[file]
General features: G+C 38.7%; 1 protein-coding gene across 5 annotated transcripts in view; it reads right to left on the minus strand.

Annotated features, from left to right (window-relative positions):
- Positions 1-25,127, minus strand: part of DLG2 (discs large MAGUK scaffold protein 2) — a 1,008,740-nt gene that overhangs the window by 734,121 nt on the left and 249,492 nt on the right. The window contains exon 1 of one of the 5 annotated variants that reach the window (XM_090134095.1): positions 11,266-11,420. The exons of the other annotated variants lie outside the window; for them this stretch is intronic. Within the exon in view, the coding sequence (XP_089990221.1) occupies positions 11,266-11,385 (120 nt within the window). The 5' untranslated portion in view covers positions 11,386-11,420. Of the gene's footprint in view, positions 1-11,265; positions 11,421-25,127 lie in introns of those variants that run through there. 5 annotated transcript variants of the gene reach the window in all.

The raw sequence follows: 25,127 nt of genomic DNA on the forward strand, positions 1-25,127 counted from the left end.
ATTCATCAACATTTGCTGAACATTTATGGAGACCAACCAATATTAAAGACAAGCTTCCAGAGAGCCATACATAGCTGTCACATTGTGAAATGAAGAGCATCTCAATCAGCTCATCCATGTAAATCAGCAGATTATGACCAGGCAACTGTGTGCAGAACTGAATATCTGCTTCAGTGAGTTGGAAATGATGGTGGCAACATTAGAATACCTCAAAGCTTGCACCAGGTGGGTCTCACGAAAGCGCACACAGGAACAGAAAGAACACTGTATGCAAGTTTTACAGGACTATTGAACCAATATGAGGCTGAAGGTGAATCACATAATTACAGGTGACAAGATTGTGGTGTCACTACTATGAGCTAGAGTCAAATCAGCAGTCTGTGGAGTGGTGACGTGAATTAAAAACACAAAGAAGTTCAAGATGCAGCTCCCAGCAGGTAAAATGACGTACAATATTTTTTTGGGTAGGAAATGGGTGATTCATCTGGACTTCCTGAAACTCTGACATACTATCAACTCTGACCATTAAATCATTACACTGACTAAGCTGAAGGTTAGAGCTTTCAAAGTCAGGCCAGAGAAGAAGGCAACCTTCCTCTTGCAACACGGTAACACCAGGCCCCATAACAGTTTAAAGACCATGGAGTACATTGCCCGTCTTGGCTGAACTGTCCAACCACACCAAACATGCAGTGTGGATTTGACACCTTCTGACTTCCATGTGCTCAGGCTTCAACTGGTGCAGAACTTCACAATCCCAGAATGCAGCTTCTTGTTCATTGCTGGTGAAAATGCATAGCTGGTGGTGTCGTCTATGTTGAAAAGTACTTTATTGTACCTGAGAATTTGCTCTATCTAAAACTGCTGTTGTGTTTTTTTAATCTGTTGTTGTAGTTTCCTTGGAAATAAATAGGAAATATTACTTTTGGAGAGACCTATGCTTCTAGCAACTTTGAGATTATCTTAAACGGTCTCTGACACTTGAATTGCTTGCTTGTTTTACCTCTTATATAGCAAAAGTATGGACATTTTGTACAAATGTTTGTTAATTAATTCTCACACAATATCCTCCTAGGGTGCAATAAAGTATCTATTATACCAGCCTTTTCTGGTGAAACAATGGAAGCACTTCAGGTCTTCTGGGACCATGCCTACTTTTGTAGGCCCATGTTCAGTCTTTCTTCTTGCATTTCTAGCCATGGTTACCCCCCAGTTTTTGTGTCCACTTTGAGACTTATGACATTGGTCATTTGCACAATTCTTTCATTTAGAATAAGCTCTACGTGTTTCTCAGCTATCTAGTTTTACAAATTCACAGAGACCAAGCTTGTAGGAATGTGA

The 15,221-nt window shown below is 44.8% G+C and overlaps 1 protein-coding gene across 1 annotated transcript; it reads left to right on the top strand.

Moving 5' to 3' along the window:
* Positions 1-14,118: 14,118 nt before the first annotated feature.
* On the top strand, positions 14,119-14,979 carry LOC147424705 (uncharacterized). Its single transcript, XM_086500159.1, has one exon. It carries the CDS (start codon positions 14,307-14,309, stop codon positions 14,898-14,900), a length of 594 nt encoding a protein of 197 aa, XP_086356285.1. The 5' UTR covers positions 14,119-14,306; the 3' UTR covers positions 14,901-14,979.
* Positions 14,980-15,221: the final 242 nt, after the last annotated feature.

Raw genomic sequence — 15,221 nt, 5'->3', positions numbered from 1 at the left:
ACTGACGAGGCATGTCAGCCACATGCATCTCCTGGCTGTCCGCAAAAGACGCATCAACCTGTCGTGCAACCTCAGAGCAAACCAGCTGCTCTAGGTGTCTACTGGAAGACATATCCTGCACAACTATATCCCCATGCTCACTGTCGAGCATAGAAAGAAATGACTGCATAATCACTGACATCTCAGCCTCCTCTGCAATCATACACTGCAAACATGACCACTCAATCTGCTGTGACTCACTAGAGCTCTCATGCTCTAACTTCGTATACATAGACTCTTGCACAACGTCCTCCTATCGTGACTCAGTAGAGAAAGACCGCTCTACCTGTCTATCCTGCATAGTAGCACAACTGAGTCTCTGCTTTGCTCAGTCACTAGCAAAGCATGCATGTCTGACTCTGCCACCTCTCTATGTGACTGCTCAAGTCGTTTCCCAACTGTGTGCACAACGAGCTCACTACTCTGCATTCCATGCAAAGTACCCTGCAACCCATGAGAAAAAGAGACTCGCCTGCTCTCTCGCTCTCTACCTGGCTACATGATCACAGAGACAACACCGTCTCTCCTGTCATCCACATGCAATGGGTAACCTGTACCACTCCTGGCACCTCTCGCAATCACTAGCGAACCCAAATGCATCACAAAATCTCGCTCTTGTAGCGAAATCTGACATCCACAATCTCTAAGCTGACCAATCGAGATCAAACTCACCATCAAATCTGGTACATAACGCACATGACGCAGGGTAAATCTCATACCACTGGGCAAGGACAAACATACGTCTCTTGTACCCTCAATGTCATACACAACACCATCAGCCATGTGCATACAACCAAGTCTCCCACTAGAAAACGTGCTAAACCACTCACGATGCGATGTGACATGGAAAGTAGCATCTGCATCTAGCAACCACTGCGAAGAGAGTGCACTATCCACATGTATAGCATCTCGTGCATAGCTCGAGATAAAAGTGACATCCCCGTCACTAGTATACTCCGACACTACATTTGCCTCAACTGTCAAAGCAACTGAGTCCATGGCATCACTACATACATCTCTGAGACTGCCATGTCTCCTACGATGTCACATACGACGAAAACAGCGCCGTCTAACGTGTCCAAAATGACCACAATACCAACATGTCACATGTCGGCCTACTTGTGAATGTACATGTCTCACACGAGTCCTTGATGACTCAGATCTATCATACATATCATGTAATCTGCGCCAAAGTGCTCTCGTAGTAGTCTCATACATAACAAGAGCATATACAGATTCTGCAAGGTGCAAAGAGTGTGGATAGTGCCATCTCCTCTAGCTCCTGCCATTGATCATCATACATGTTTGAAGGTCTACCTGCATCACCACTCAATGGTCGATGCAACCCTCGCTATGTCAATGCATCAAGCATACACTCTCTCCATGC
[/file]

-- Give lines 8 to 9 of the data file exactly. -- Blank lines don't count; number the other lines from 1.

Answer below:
* Positions 1-14,118: 14,118 nt before the first annotated feature.
* On the top strand, positions 14,119-14,979 carry LOC147424705 (uncharacterized). Its single transcript, XM_086500159.1, has one exon. It carries the CDS (start codon positions 14,307-14,309, stop codon positions 14,898-14,900), a length of 594 nt encoding a protein of 197 aa, XP_086356285.1. The 5' UTR covers positions 14,119-14,306; the 3' UTR covers positions 14,901-14,979.